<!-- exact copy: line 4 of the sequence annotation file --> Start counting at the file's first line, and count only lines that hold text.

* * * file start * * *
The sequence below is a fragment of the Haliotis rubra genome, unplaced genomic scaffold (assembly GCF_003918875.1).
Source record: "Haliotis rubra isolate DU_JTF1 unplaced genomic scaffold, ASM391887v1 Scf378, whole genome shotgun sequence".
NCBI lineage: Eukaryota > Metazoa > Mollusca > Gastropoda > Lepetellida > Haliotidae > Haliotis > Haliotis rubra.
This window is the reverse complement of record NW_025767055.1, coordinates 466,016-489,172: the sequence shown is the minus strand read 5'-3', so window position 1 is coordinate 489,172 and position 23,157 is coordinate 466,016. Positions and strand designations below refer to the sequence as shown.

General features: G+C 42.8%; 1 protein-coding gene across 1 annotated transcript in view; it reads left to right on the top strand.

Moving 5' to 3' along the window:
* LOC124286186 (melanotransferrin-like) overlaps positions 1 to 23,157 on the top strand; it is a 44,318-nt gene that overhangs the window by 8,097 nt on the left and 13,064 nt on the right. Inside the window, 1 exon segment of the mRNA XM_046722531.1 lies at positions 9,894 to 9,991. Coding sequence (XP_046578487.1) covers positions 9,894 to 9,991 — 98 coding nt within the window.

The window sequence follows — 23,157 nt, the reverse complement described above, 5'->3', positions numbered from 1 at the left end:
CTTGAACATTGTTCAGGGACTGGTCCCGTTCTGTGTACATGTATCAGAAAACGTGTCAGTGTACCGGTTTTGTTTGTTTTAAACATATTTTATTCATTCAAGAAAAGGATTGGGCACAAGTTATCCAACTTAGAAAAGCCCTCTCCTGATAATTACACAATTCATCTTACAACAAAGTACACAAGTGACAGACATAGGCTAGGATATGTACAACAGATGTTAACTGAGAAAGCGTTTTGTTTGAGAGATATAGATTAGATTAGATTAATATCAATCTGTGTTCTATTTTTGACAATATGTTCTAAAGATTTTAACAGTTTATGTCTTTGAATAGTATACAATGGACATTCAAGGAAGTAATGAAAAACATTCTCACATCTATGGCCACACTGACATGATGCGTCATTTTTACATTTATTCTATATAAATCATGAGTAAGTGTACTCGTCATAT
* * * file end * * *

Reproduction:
This window is the reverse complement of record NW_025767055.1, coordinates 466,016-489,172: the sequence shown is the minus strand read 5'-3', so window position 1 is coordinate 489,172 and position 23,157 is coordinate 466,016. Positions and strand designations below refer to the sequence as shown.